At this time last year, I spoke about the incredible promise of the reform efforts under His Excellency Prime Minister Abiy Ahmed (PhD), and the unprecedented opportunity for Ethiopia to build a prosperous, peaceful, and democratic future. I'm excited by the many gains since then, and remain firm in my optimism today.
When US embassies commemorate our country's anniversary, there's a certain tendency to focus on America's role as a global leader during an unprecedented period of international prosperity and security. And we often talk about the role our values have played in getting us to this point.
Those values, such as equality, inclusive democracy, economic opportunity, and the guarantee of fundamental rights, are sometimes presented as the ingredients in a recipe for success, as though mixing them in the right amounts will automatically result in the kind of peace, prosperity, and opportunity we celebrate today. But the reality is far less straightforward.
After all, it took nearly a century for all American people to be free. It took almost another full century before all Americans were promised equality under the law, and we're still having debates about how best to uphold that promise. Our success as a nation and as a people was never a foregone conclusion, and no country can take for granted its future success.
When the United States' founders outlined the framework for our democracy, they made what many people saw as a fairly risky bet. They bet that the people themselves would be entrusted with the power to choose their own way forward; that they would resolve their differences through compromise; that they would commit to being a part of something bigger than their narrow self-interest; and that they would take responsibility for the consequences of their actions, and in so doing, play a constructive role in building not only their own futures, but their country's future as well. It sounded risky indeed, and perhaps, to some, it still does.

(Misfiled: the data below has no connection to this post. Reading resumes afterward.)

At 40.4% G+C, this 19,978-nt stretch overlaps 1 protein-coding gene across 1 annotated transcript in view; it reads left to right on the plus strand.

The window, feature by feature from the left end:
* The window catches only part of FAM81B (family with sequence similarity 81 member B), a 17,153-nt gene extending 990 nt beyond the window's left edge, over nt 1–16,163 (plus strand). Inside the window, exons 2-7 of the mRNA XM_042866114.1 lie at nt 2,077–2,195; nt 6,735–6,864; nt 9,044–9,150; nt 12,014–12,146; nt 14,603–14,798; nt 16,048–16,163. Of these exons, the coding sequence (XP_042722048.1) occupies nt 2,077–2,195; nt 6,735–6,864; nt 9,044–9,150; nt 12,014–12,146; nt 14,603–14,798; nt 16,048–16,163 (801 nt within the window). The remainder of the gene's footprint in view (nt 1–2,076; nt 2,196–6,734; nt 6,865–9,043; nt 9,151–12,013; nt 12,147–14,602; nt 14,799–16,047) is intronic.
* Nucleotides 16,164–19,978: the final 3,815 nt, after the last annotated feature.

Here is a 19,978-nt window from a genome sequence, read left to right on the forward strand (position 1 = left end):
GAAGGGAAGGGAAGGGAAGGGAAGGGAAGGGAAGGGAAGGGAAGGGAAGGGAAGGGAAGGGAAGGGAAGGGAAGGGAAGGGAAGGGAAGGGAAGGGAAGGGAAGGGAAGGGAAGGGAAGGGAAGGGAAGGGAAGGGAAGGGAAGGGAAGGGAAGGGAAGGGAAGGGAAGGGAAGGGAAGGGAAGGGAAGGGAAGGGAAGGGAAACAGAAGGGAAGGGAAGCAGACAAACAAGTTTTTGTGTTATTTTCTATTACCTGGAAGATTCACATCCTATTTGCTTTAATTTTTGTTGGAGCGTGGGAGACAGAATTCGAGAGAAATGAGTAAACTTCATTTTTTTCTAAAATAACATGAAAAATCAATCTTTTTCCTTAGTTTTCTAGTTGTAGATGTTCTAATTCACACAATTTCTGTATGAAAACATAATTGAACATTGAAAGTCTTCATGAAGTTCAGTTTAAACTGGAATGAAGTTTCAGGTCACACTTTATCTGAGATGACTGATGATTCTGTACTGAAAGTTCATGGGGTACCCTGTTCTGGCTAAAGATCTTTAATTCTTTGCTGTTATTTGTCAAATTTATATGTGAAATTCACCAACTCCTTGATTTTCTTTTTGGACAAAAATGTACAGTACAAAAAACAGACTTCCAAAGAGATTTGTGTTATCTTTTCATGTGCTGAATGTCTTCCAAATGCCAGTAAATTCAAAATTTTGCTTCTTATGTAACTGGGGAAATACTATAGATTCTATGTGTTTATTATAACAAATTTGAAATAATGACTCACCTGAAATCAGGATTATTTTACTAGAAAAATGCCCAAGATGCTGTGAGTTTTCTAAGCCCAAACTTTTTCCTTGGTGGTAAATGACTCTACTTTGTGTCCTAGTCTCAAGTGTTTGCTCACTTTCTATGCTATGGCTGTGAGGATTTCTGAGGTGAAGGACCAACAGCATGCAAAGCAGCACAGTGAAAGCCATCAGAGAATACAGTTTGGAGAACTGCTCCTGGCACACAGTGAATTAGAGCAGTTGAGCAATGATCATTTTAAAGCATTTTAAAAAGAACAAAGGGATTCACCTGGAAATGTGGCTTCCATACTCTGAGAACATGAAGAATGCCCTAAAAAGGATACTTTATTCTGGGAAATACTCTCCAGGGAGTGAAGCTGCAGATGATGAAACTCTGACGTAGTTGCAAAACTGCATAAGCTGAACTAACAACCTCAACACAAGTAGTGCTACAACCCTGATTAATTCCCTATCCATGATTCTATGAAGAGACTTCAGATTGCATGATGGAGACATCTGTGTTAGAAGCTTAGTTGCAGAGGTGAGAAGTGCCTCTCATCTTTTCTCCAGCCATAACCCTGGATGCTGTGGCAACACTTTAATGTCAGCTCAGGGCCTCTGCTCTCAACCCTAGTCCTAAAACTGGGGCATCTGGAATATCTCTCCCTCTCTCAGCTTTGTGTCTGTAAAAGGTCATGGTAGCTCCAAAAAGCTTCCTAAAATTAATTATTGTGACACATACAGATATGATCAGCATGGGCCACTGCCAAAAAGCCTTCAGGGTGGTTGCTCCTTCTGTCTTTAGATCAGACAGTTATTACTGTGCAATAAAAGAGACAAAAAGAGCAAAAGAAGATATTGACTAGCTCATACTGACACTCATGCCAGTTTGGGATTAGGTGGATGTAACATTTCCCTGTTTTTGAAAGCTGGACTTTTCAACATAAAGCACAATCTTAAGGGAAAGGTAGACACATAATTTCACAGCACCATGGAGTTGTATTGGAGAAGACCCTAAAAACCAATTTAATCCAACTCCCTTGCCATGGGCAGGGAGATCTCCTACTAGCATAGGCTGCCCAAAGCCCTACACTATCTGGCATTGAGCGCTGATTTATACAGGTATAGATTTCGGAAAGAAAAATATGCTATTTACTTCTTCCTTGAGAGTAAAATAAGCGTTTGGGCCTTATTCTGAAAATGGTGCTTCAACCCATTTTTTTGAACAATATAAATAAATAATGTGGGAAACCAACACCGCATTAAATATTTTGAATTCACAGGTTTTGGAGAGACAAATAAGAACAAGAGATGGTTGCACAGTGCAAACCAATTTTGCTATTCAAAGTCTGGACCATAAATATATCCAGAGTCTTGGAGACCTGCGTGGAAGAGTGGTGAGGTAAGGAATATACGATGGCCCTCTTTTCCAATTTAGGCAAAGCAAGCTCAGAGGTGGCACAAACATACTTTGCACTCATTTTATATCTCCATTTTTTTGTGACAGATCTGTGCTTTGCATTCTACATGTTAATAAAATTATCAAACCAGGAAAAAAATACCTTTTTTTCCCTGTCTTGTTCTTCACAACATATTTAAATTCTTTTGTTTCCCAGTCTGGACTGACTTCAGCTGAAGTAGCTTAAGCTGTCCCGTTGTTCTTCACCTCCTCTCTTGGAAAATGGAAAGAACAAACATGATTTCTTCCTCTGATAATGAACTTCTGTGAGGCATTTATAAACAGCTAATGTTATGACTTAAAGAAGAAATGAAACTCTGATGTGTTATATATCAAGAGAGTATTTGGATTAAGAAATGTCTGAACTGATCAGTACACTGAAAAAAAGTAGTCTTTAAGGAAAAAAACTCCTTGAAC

In the early days of our country's existence, the United States was more a loose confederation of states than a nation. We didn't even have the capacity to collect taxes to pay for the war being fought for our independence. Friction between states, and local uprisings, raised fears that our young country would fall apart just as it was beginning.
Even the process of forming our system of government was contentious, as individual states strove to maintain their independence, even as they recognized the need for a central authority to coordinate policies, facilitate trade, provide security, and help resolve disputes. It took six years after our Revolutionary War ended to draft and ratify our constitution, elect our first president, and establish the federal government.
As our founding mothers and fathers struggled in those early years of hardship and uncertainty, some inevitably questioned whether our nation's insistence on being a democratic republic was really such a good idea.
During our fight for independence, one of General George Washington's colonels expressed this sentiment in a letter, suggesting that perhaps a benevolent king would be a more expedient and effective form of leadership for our fledgling nation. General Washington, who went on to become our first President, responded the same day, writing to his colonel that no experience during the war caused him as much pain as the suggestion of abandoning the democracy he had fought for. General Washington understood that no matter how risky the idea of giving power to the people, every other form of governance was riskier still.
Ethiopia's own foray into representative democracy is just beginning. Like our journey in the United States, it began with a number of visionaries who - together - dared to dream of a different future for Ethiopia.